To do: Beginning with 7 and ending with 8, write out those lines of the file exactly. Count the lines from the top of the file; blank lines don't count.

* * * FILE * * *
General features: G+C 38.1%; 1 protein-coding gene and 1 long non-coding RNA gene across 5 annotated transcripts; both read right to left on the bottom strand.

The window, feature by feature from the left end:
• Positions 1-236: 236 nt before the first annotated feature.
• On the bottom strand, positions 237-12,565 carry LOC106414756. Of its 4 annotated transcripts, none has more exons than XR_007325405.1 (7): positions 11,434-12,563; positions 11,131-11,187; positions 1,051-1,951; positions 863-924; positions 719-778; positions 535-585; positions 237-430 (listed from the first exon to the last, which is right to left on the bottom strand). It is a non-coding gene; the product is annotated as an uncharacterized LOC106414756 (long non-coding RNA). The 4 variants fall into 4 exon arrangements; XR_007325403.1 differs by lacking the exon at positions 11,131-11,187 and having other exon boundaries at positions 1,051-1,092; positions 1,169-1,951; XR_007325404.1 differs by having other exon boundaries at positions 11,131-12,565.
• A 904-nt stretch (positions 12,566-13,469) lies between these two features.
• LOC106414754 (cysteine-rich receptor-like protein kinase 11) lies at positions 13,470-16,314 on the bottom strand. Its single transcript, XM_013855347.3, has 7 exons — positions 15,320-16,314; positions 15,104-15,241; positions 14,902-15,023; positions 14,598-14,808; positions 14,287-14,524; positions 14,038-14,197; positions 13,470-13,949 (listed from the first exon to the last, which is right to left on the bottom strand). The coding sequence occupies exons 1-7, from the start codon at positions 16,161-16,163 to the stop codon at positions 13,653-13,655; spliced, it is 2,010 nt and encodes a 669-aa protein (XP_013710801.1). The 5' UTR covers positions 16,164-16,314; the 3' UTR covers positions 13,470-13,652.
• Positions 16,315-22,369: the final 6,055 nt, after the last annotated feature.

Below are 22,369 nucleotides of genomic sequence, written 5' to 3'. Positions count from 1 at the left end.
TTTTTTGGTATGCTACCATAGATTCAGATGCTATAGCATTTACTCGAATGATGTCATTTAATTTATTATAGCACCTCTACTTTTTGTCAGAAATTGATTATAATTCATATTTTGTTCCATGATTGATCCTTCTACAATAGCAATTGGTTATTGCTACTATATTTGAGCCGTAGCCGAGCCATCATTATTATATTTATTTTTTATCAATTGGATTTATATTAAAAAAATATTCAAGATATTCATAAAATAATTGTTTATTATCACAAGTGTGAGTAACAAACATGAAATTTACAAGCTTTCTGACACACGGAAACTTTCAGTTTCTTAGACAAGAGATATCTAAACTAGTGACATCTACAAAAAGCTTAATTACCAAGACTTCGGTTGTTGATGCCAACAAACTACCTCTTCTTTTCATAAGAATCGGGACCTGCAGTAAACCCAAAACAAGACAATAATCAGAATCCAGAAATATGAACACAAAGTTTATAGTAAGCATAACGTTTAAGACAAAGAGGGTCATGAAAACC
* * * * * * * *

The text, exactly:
• Positions 16,315-22,369: the final 6,055 nt, after the last annotated feature.

Below are 22,369 nucleotides of genomic sequence, written 5' to 3'. Positions count from 1 at the left end.